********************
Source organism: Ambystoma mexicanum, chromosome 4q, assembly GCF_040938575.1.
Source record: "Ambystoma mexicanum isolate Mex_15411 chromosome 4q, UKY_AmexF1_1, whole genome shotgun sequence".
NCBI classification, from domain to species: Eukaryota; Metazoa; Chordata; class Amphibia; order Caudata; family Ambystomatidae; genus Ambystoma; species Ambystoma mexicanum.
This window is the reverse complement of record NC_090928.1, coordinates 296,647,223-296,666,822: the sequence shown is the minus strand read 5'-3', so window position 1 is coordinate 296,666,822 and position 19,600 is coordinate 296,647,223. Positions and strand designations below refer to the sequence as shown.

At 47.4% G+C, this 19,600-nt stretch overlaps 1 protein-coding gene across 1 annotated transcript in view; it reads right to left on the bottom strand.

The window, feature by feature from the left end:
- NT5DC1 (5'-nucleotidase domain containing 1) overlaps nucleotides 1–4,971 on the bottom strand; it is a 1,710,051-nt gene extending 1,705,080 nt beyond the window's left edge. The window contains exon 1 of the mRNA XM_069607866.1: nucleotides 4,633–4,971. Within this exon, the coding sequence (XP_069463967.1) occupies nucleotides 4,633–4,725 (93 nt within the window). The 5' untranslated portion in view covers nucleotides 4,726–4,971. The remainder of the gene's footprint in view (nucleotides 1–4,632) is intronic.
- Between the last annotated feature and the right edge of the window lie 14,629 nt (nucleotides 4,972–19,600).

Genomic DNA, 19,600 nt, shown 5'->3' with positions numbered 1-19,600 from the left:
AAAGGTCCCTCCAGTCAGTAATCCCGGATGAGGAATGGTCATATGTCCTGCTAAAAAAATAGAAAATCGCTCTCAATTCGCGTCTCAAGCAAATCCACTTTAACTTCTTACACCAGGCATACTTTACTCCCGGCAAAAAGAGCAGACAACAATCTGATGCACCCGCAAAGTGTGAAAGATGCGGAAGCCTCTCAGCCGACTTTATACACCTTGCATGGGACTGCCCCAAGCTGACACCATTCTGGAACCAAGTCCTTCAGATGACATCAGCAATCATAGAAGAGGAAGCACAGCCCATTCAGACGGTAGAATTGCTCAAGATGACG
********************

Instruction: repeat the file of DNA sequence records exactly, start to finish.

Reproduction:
Source organism: Ambystoma mexicanum, chromosome 4q, assembly GCF_040938575.1.
Source record: "Ambystoma mexicanum isolate Mex_15411 chromosome 4q, UKY_AmexF1_1, whole genome shotgun sequence".
NCBI classification, from domain to species: Eukaryota; Metazoa; Chordata; class Amphibia; order Caudata; family Ambystomatidae; genus Ambystoma; species Ambystoma mexicanum.
This window is the reverse complement of record NC_090928.1, coordinates 296,647,223-296,666,822: the sequence shown is the minus strand read 5'-3', so window position 1 is coordinate 296,666,822 and position 19,600 is coordinate 296,647,223. Positions and strand designations below refer to the sequence as shown.

At 47.4% G+C, this 19,600-nt stretch overlaps 1 protein-coding gene across 1 annotated transcript in view; it reads right to left on the bottom strand.

The window, feature by feature from the left end:
- NT5DC1 (5'-nucleotidase domain containing 1) overlaps nucleotides 1–4,971 on the bottom strand; it is a 1,710,051-nt gene extending 1,705,080 nt beyond the window's left edge. The window contains exon 1 of the mRNA XM_069607866.1: nucleotides 4,633–4,971. Within this exon, the coding sequence (XP_069463967.1) occupies nucleotides 4,633–4,725 (93 nt within the window). The 5' untranslated portion in view covers nucleotides 4,726–4,971. The remainder of the gene's footprint in view (nucleotides 1–4,632) is intronic.
- Between the last annotated feature and the right edge of the window lie 14,629 nt (nucleotides 4,972–19,600).

Genomic DNA, 19,600 nt, shown 5'->3' with positions numbered 1-19,600 from the left:
AAAGGTCCCTCCAGTCAGTAATCCCGGATGAGGAATGGTCATATGTCCTGCTAAAAAAATAGAAAATCGCTCTCAATTCGCGTCTCAAGCAAATCCACTTTAACTTCTTACACCAGGCATACTTTACTCCCGGCAAAAAGAGCAGACAACAATCTGATGCACCCGCAAAGTGTGAAAGATGCGGAAGCCTCTCAGCCGACTTTATACACCTTGCATGGGACTGCCCCAAGCTGACACCATTCTGGAACCAAGTCCTTCAGATGACATCAGCAATCATAGAAGAGGAAGCACAGCCCATTCAGACGGTAGAATTGCTCAAGATGACG